This, in turn, brings us to the final point.

Third, the American Flag is the moral equivalent (or worse) of the Swastika.  As such, it deserves to be treated with the contempt owed to the latter.

And consider: If the Stars and Bars needed to be removed from the public square because the Confederate Flag flew over the institution of slavery for four years, then the Stars and Stripes, which flew atop slave ships and over a country where slavery persisted for an exponentially longer period of time, should be set aflame.

Yet it isn’t just the flag that needs to be retired: The very name of America should be as well.

After all, America is named after the Italian explorer—the white, Italian explorer—Amerigo Vespucci, a contemporary of Christopher Columbus.  What’s worse, it was a German Christian cleric—a white, German Christian cleric—named Waldseemuller who honored Vespucci’s accomplishments by naming the New World after him.

Since, though, America is, as another Democratic presidential candidate put it, a “crime scene” inasmuch as it the place in which Africans were enslaved and those formerly known as American Indians were “exterminated,” it would seem that racial justice requires that the country relinquish its name, which can’t but serve as a perpetual reminder to blacks and reds of the unrelenting oppression to which they’ve been subjected for hundreds of years.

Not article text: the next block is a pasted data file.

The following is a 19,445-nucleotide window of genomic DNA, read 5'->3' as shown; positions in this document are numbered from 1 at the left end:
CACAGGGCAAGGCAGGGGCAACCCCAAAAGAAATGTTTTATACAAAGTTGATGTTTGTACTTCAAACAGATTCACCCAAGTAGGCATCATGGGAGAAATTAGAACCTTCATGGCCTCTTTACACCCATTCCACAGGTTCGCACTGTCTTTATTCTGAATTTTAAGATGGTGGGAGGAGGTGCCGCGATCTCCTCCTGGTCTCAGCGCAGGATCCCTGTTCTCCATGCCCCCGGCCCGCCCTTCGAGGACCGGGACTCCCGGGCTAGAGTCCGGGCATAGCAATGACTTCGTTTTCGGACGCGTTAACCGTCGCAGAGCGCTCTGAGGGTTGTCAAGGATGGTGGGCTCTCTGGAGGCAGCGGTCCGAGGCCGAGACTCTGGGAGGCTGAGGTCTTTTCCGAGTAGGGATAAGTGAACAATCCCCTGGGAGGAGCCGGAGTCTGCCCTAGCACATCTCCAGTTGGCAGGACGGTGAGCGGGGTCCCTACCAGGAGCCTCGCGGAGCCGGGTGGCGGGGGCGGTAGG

We could continue endlessly in this same vein. The point, ultimately, is that by the logic of the contemporary leftist, like Pete Buttigieg, there can be no principled justification for resisting the foregoing proposals.

It’s time that the self-styled enemies of monuments to the Confederacy be forced to reckon with the inescapable implications of their anti-American ideology.